In Part 1 on this topic, I wrote about using a basic three verse poem to expand on a story idea.
In Part 2, I took it to the next level with three more verses to beef up the information about the story.
In Part 3, I listed the ingredients I would consider when writing a short story.
I have now written a short story from scratch, based on that simple poem displayed in Part 1 and Part 2. Until I completed the story, I used the same working title as used with the poem. A working title allows the writer to get on with the writing. Too much time can be spent procrastinating about the right title.
Like everything else you’ll read in my blog, I have my own theory with regard to titles. I believe it’s much better to work on the title after the story is written. The story may change slightly from the original idea (which mine did), but the title must still do its job – and attract interest. As soon as the first draft of my story was done I found I’d gone over my self-imposed 1500 word limit by 150 words, so I trimmed it to 1500 words.
I saved the story and then spent about 15 minutes writing out every title idea that came to mind. The whole story was fresh in my mind so I ended up with about 20 titles. Titles are easy, but the appropriate title is the one that works. Here are my top three:
– Death and Glory
– Diary of a Warrior
– A Time for Courage
In my final post on this topic I’ll produce the short story, which by then will only have been edited in a couple of rapid sessions, so it may yet change. I do feel it will still round off the task I set myself with this mini-series of posts.
Remember, there’s no reason why you couldn’t use this system to write a novel. My novel ‘Beyond The Law’ started out as an experimental poem, which stretched into a series of 26 poems.
As always, thank you for your indulgence.
6 thoughts on “Why is it good to try writing poetry? Part 4”
I’m horrible with titles. Sometimes the title comes to me with the idea–and I usually don’t change that. Sometimes I go through the entire book without a title and finally come up with something, but it’s definitely a struggle.
Hi Stephanie. It was the struggle with some of my short stories that led me to the brainstorming idea, but I think it works. You are not alone with the struggle – it’s a natural part of the process for us. 🙂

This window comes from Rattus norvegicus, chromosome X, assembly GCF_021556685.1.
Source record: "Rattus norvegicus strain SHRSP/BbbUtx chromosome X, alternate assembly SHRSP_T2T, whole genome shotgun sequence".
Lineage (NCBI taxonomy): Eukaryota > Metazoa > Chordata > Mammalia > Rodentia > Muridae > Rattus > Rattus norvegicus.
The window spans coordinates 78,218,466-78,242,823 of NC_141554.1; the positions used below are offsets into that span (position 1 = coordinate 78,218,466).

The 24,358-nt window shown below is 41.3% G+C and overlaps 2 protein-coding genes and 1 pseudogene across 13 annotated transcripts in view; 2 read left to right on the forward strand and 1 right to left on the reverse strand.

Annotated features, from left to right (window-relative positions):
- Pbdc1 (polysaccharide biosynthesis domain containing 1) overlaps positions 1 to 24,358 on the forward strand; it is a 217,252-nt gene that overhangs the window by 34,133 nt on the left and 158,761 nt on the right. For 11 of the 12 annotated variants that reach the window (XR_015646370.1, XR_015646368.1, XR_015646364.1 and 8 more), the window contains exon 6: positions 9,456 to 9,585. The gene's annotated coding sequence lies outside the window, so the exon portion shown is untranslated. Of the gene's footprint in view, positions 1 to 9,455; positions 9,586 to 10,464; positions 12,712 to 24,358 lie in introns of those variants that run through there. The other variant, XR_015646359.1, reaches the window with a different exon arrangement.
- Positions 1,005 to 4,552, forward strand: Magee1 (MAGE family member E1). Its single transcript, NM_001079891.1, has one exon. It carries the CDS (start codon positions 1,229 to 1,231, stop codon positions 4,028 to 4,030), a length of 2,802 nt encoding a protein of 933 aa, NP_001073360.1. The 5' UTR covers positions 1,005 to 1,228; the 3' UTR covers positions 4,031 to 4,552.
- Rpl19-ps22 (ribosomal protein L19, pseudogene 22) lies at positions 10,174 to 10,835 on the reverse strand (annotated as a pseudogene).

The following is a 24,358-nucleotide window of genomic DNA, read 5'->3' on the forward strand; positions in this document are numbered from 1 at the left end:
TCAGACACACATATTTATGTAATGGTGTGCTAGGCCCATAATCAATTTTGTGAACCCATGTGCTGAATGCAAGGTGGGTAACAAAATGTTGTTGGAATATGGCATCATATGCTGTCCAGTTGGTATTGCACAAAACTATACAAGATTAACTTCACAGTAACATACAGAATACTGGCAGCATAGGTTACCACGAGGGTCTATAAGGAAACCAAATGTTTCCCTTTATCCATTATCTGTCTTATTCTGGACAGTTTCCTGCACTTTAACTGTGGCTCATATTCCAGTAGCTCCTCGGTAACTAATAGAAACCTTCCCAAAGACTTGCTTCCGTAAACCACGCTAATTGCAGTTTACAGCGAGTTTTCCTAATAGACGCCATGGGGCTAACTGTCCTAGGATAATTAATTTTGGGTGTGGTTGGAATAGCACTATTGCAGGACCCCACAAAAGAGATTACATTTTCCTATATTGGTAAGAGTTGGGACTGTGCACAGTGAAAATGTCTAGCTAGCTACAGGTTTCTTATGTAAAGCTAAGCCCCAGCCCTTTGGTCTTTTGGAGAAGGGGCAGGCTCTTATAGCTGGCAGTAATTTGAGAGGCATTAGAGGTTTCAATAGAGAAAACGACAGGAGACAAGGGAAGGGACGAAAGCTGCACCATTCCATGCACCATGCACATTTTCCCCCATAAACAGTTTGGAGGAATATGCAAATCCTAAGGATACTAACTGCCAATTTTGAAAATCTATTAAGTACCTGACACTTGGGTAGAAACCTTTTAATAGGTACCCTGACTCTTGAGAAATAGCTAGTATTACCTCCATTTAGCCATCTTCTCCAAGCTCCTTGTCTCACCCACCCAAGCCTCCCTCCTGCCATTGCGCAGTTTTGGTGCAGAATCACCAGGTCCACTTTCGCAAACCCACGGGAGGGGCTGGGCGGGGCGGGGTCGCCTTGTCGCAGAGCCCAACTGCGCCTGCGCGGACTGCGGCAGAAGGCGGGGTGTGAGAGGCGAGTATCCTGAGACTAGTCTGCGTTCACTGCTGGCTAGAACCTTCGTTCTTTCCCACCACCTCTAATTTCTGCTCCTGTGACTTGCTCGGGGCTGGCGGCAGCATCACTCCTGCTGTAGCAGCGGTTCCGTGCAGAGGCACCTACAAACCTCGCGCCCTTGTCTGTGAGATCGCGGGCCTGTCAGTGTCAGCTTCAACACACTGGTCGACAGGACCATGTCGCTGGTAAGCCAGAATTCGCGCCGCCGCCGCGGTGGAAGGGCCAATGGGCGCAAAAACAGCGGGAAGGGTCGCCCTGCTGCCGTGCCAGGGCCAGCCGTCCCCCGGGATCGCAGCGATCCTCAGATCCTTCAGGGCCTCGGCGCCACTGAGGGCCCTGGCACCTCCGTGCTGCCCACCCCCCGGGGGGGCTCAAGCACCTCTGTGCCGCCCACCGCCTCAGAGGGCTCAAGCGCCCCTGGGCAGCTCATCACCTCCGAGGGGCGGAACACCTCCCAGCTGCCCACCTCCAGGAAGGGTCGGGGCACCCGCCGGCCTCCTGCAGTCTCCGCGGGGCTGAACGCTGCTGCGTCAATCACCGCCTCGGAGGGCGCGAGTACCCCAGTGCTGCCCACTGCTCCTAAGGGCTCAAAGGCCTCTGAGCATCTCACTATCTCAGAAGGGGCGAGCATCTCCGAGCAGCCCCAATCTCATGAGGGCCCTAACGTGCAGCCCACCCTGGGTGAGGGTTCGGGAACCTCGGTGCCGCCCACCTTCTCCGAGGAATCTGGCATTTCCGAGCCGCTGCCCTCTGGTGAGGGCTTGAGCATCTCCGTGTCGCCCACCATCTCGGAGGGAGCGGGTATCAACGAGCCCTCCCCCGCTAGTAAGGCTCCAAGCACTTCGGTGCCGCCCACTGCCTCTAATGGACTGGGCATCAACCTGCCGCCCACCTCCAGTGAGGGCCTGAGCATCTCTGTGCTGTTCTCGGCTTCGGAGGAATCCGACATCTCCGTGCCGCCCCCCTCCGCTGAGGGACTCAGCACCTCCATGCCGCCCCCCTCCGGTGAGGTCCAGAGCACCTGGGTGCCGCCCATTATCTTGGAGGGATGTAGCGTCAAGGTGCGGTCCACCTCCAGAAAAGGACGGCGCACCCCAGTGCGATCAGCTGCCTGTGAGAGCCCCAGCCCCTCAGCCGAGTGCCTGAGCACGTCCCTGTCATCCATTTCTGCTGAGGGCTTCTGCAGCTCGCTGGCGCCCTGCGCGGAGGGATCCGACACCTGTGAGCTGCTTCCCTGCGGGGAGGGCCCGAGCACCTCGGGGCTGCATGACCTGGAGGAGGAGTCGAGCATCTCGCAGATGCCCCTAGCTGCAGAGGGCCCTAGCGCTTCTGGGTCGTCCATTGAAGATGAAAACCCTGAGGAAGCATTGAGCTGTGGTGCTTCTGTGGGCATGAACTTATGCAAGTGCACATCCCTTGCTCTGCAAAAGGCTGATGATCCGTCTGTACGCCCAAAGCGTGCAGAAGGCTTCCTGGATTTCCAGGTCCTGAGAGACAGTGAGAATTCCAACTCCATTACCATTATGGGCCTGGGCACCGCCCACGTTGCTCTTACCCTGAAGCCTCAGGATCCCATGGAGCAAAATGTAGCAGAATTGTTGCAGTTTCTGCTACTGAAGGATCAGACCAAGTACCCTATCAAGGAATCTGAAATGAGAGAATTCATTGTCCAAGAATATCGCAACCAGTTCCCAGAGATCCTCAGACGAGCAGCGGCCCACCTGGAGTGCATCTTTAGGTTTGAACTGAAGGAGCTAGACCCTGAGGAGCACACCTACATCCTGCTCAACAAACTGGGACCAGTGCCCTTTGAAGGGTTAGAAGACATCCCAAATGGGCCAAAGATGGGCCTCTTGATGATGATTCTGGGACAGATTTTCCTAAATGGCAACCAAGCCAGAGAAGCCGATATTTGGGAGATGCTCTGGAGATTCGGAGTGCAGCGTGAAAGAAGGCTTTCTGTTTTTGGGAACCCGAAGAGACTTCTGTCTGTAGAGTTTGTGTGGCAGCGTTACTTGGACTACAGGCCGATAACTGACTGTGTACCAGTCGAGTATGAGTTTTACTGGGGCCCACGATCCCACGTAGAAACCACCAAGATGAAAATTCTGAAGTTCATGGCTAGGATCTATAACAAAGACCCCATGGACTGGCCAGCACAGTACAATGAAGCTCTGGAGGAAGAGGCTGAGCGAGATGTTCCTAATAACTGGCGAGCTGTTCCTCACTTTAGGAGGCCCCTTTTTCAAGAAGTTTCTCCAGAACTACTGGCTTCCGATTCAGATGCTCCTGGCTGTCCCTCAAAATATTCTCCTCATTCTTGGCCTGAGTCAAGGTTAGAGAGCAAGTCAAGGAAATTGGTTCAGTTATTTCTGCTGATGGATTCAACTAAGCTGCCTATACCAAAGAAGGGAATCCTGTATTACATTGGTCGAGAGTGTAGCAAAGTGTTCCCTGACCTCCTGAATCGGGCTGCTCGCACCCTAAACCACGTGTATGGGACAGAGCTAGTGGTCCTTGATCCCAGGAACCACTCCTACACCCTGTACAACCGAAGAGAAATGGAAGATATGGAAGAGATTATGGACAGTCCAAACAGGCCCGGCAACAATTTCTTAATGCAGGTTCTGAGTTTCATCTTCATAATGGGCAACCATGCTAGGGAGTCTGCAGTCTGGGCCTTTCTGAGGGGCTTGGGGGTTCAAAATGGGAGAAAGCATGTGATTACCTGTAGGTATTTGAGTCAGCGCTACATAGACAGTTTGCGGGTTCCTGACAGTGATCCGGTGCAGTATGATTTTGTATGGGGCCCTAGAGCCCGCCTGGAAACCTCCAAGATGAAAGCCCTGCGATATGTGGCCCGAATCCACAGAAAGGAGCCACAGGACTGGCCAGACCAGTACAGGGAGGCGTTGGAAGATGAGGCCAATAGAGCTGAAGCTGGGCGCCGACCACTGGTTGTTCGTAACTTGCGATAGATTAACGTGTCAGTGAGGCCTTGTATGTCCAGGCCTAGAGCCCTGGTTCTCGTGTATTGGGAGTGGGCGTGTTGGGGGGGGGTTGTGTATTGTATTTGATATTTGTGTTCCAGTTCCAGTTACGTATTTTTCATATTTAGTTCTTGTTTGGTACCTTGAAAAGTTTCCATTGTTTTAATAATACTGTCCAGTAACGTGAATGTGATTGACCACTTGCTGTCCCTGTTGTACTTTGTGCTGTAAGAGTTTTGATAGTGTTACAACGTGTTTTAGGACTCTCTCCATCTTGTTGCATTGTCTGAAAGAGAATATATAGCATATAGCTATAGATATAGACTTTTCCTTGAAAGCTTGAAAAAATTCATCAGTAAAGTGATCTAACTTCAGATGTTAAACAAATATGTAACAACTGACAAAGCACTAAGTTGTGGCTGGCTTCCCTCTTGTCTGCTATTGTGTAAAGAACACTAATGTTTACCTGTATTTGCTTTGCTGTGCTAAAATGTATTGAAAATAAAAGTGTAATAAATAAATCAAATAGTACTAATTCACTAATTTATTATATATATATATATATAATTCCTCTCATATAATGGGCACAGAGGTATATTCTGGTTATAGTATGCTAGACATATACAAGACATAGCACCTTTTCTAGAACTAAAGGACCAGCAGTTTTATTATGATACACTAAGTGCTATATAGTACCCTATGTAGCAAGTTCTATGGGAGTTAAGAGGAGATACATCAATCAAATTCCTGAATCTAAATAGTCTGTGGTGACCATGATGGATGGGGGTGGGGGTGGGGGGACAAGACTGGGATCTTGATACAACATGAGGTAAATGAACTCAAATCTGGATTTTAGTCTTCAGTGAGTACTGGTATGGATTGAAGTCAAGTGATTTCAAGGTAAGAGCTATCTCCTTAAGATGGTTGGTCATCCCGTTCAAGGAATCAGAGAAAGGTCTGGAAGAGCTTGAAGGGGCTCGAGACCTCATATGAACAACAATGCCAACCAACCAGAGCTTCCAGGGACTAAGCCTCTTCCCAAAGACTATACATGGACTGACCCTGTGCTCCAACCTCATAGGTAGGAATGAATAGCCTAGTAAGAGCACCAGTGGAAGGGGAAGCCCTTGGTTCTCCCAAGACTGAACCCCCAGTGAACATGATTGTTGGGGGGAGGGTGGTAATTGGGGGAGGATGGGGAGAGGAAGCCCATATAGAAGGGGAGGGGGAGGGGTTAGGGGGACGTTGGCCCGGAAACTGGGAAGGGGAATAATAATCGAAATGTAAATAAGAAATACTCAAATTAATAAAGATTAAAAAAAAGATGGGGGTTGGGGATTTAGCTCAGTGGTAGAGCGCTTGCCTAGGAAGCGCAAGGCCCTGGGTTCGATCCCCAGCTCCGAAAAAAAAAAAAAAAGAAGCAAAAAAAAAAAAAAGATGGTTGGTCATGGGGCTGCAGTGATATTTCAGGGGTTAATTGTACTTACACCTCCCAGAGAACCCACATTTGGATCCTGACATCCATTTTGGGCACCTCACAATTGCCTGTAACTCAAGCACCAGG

It’s so interesting to read about how other writers approach their work. From you, I’m picking up lots of tips I will try out and adapt for my own practice.
I think titles are so difficult to choose! Trying to name a novel reminds me of trying to name my daughter. The moment she was born, I knew the name we had chosen for her was all wrong. It took a few days to come up with the right one! Naming novels is, I would say, at least as challenging!
Totally agree Julia. I like that anecdote about your daughter. My present thriller is titled ‘Amsterdam Calling’, but until the third draft it had about four titles listed. I used the same method as usual, but did it earlier and listed after each draft. I’m happy with what I’ve got now, because I know the story and characters well enough.
I always write my titles after I write my piece. It’s a natural progression in my mind. As an Internet writer, I try to focus on revealing titles, so my readers have an idea of what to expect when they click on the link. I’m pretty up front, especially when it comes to book and movie reviews, recipes, how-to’s etc. Your idea about writing all the ones that come to mind sounds nice. I may have to try that sometime.
Thank you for the visit and comment. I’ve found that the idea puts my mind at ease to do the writing. In most cases there are a couple of words that continue to crop up in my list of titles, but that’s not such a bad thing.
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